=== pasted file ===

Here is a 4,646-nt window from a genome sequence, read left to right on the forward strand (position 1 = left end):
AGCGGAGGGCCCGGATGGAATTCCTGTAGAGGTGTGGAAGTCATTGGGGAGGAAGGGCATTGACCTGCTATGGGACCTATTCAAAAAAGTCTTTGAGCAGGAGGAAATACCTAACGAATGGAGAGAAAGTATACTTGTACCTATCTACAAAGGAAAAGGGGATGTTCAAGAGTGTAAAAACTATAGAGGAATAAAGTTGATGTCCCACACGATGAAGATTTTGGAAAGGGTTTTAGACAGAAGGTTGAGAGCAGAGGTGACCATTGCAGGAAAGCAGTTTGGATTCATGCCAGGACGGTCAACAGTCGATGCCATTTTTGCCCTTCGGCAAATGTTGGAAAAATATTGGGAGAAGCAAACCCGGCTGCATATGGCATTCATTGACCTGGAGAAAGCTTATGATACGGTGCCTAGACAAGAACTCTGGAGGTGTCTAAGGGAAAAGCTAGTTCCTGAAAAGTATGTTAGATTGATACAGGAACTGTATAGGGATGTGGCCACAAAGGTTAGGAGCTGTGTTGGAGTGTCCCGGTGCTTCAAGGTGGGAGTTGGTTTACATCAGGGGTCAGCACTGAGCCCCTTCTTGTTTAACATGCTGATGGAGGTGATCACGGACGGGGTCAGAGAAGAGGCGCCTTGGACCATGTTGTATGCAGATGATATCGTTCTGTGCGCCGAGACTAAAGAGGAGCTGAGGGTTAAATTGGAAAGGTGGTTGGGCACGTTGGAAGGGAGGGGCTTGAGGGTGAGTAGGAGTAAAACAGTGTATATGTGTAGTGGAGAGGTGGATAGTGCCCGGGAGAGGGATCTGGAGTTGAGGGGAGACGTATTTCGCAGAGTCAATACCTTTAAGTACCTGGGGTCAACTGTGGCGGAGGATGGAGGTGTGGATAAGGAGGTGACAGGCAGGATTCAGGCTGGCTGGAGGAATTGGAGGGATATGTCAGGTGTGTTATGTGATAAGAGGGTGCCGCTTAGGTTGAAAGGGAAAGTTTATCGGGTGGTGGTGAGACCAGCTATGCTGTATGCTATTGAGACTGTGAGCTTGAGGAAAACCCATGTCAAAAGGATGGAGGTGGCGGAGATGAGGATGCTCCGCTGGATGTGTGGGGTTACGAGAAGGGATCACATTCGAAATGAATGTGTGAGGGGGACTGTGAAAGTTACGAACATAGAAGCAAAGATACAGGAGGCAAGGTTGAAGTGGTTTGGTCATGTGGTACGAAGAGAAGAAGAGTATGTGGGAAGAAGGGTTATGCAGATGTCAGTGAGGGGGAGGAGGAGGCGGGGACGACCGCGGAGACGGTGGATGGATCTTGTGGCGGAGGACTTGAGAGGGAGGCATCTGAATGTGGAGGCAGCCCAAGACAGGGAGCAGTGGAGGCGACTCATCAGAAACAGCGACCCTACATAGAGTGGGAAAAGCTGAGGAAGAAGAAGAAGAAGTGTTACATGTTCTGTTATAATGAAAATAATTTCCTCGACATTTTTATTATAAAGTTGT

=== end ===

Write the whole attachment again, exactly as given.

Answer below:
Here is a 4,646-nt window from a genome sequence, read left to right on the forward strand (position 1 = left end):
AGCGGAGGGCCCGGATGGAATTCCTGTAGAGGTGTGGAAGTCATTGGGGAGGAAGGGCATTGACCTGCTATGGGACCTATTCAAAAAAGTCTTTGAGCAGGAGGAAATACCTAACGAATGGAGAGAAAGTATACTTGTACCTATCTACAAAGGAAAAGGGGATGTTCAAGAGTGTAAAAACTATAGAGGAATAAAGTTGATGTCCCACACGATGAAGATTTTGGAAAGGGTTTTAGACAGAAGGTTGAGAGCAGAGGTGACCATTGCAGGAAAGCAGTTTGGATTCATGCCAGGACGGTCAACAGTCGATGCCATTTTTGCCCTTCGGCAAATGTTGGAAAAATATTGGGAGAAGCAAACCCGGCTGCATATGGCATTCATTGACCTGGAGAAAGCTTATGATACGGTGCCTAGACAAGAACTCTGGAGGTGTCTAAGGGAAAAGCTAGTTCCTGAAAAGTATGTTAGATTGATACAGGAACTGTATAGGGATGTGGCCACAAAGGTTAGGAGCTGTGTTGGAGTGTCCCGGTGCTTCAAGGTGGGAGTTGGTTTACATCAGGGGTCAGCACTGAGCCCCTTCTTGTTTAACATGCTGATGGAGGTGATCACGGACGGGGTCAGAGAAGAGGCGCCTTGGACCATGTTGTATGCAGATGATATCGTTCTGTGCGCCGAGACTAAAGAGGAGCTGAGGGTTAAATTGGAAAGGTGGTTGGGCACGTTGGAAGGGAGGGGCTTGAGGGTGAGTAGGAGTAAAACAGTGTATATGTGTAGTGGAGAGGTGGATAGTGCCCGGGAGAGGGATCTGGAGTTGAGGGGAGACGTATTTCGCAGAGTCAATACCTTTAAGTACCTGGGGTCAACTGTGGCGGAGGATGGAGGTGTGGATAAGGAGGTGACAGGCAGGATTCAGGCTGGCTGGAGGAATTGGAGGGATATGTCAGGTGTGTTATGTGATAAGAGGGTGCCGCTTAGGTTGAAAGGGAAAGTTTATCGGGTGGTGGTGAGACCAGCTATGCTGTATGCTATTGAGACTGTGAGCTTGAGGAAAACCCATGTCAAAAGGATGGAGGTGGCGGAGATGAGGATGCTCCGCTGGATGTGTGGGGTTACGAGAAGGGATCACATTCGAAATGAATGTGTGAGGGGGACTGTGAAAGTTACGAACATAGAAGCAAAGATACAGGAGGCAAGGTTGAAGTGGTTTGGTCATGTGGTACGAAGAGAAGAAGAGTATGTGGGAAGAAGGGTTATGCAGATGTCAGTGAGGGGGAGGAGGAGGCGGGGACGACCGCGGAGACGGTGGATGGATCTTGTGGCGGAGGACTTGAGAGGGAGGCATCTGAATGTGGAGGCAGCCCAAGACAGGGAGCAGTGGAGGCGACTCATCAGAAACAGCGACCCTACATAGAGTGGGAAAAGCTGAGGAAGAAGAAGAAGAAGTGTTACATGTTCTGTTATAATGAAAATAATTTCCTCGACATTTTTATTATAAAGTTGT